Rhoan Morgan (32:18): I mean, I can say that the work that we've done with you guys, we're definitely, you know, we see the ROI and we make sure that the client can measure that also. But you definitely see companies that have a great idea or they want to create this really cool piece of content. And you need to just take, you know, one or two steps back and say, okay, let's make sure we've got it down on paper. So we're really clear what are the outcomes that we're looking for so that we know how we can measure the success of this. And you know, just like you guys, which is why I think we do make a great partnership is, you know, being very value-driven. So are we driving value? Are we creating value in every experience, every engagement, every project that we're doing with a client?

Rhoan Morgan (33:02): And I know that you guys think about it the same way. And I think sometimes people do think like, wow, we can never do video. I know we've done, you know, larger and smaller engagements in partnership. And I love some of the, you know, the three-minute explainer videos that we've created that were a huge smash. I'm thinking of one client in particular. I know I'm sure you can figure it out. But that really then developed into I think a series that had a huge impact and is measurable. Like you can, you can really see that impact. So it is possible, but probably I think the core thing there is think a little bit about it beforehand and be really clear on what you want to get out of it. And then that's, you know, once you know what you need to get out of it, then, you know what you should be able to invest.

Alisa Vossen (33:50): And I would say with the partnership, having an organization like DemandLab, being a part of that strategy is really super key because you guys have this longterm relationship, right? You've been able to see the successes and the challenges. And so that is easily able to translate once we start building the video products. And video itself is the point where we can work together and say, okay, cool, we're going to do 12 videos over the course of a year for this small budget, which we can totally do. But being able to work with your team and saying, great, this is how we're going to execute them, this is like the strategy, here's the scripts, and this is the way... So having these special pods of team members coming together, all taking care of those elements really is what the ROI and the impact comes to because we're all watching out for each other's side, as well as the end goal for the customer.

Rhoan Morgan (34:45): Exactly. I couldn't agree more. Couldn't agree more. And also, I think you said it, but we are really tied to the data within our clients' systems. And so we're pulling that stuff out and sharing that with you guys and, you know, it's a really great positive feedback loop. All right. So, you know, this has been a very fun, I think an enlightening conversation. I really appreciate the time I've had such a good time talking about this and learning more. And I think there's a lot that our listeners are going to be able to get from this.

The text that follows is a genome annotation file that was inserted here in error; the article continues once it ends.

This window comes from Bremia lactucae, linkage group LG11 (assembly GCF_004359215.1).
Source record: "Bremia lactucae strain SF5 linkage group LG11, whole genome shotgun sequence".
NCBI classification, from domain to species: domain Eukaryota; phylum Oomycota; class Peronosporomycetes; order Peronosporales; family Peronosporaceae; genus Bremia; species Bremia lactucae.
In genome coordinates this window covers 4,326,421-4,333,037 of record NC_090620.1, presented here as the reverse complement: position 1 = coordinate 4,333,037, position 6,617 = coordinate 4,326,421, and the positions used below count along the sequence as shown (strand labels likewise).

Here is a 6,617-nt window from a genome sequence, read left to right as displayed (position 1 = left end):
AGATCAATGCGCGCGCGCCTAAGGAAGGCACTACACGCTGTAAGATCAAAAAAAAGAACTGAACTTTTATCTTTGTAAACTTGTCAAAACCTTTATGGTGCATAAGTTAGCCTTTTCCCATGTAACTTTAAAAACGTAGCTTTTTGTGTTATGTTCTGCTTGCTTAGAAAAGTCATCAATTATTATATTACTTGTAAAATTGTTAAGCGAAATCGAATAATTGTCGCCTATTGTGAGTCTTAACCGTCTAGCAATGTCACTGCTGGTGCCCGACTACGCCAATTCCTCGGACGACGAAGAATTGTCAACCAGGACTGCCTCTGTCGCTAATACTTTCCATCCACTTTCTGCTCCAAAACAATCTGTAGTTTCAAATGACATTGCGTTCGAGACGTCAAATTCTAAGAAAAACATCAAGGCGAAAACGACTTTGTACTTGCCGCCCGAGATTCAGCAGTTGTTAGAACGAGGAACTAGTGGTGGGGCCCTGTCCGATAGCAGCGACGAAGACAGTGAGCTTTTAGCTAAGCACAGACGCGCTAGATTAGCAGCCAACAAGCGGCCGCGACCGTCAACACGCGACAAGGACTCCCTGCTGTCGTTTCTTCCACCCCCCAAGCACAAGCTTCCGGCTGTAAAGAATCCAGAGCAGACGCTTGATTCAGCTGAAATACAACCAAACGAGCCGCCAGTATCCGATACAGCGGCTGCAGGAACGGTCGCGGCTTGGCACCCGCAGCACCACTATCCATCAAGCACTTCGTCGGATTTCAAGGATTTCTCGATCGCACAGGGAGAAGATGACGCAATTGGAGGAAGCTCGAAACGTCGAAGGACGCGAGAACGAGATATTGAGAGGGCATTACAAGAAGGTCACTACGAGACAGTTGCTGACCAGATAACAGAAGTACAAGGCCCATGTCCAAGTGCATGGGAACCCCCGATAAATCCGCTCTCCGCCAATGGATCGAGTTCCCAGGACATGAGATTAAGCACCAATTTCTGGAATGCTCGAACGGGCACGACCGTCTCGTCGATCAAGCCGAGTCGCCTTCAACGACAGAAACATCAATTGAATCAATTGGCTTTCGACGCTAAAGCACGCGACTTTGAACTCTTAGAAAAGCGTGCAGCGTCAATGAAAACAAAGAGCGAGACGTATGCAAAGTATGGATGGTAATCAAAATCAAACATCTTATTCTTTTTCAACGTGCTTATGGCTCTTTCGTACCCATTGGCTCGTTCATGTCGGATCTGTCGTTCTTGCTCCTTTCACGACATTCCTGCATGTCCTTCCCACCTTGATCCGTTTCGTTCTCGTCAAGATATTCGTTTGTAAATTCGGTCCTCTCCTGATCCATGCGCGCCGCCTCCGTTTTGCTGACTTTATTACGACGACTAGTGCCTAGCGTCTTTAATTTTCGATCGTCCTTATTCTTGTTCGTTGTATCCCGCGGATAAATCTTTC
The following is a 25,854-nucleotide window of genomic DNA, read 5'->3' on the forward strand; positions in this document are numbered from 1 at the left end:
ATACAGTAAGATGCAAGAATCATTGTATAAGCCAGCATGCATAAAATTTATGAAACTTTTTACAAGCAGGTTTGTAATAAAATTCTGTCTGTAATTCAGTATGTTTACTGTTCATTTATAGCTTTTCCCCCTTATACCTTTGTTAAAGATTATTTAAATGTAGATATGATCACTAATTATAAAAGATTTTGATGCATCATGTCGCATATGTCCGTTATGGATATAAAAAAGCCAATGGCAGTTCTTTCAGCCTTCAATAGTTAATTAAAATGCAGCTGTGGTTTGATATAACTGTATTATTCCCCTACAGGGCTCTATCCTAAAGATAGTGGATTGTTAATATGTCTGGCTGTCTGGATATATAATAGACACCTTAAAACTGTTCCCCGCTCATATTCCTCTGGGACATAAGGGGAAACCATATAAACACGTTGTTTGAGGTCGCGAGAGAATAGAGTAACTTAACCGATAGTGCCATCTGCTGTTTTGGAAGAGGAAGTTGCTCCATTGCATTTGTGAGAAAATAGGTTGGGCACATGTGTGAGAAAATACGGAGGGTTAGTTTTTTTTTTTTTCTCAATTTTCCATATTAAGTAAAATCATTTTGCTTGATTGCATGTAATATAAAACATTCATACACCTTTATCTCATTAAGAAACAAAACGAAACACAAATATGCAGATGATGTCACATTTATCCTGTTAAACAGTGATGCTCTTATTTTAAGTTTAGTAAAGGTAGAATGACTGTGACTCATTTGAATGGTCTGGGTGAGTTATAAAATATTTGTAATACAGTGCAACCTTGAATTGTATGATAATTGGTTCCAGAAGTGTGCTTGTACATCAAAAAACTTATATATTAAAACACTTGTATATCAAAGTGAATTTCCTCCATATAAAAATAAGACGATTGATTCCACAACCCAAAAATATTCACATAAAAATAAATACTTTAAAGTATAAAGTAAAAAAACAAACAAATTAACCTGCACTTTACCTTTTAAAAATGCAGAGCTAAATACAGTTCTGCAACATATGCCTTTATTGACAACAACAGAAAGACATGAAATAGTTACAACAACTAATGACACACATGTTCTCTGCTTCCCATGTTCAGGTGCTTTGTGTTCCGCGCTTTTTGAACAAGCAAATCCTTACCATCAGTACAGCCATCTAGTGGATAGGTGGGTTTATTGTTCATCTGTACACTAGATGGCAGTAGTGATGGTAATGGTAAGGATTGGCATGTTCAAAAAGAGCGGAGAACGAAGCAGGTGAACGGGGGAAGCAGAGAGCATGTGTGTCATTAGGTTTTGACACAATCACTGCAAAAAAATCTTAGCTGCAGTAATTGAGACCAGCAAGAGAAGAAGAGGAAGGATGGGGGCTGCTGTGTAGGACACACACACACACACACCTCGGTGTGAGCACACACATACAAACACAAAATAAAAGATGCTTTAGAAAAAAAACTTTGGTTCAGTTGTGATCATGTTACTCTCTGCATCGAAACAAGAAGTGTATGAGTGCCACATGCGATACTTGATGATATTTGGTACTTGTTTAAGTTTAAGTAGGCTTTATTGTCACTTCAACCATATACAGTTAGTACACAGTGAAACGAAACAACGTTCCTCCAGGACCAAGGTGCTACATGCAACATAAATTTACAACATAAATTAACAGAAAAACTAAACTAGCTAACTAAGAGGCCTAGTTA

Rhoan Morgan (35:17): But before we close the show, I would love to be able to take you through our Lightning Round. And that is, you know, sort of our end of show game show, basically where I get to ask you five questions. So I'm going to pull out of a hat and you have no idea what they are. No, I actually don't have a hat here, but I do have five questions. And would love to just be able to run through them and give us sort of the answer off the top of your head your first instinct would be great. And I think our listeners will learn something and hopefully you know, enjoy getting some interesting factoids also about you. You ready?

Alisa Vossen (35:58): Let's do it. Slightly terrified, but excited.

Rhoan Morgan (36:02): Tell us, who is a rebel that you look to for inspiration or motivation? And they can be real, fictional, in video, in marketing, outside, you know, whatever. Who is that and why?

Alisa Vossen (36:14): At the top of my head, somebody who I look for inspiration is P!nk, the pop star. There's some songs I find, you know, I emotionally connect with some I don't, but at the end of the day, I do really find her edge to be something that I gravitate towards, you know, especially in video. We try and push the boundaries as much as possible. And we tell our clients, we're going to push it. Like don't put us in a box because if you do, we're not going to be successful at what we do. But she has this really great quote that I think really resonates with me, which is "the freedom of knowing who you are and then being it, no matter what anyone else is doing is what you need to stand for." That's my inspiration is to stick with who you are, be great at it, and don't let anybody else influenced you otherwise.

Rhoan Morgan (36:58): Well, I have to share that. In fact, P!nk has a pretty good portion of the playlist, on the Spotify playlist I made for my 10 year old daughter. Now not the explicit ones. The playlist is called Girl Power and, you know, she's a great artist.

Alisa Vossen (37:18): I love it. I love it.

Rhoan Morgan (37:20): Cool. And speaking of ten-year-olds what was your dream job as a child?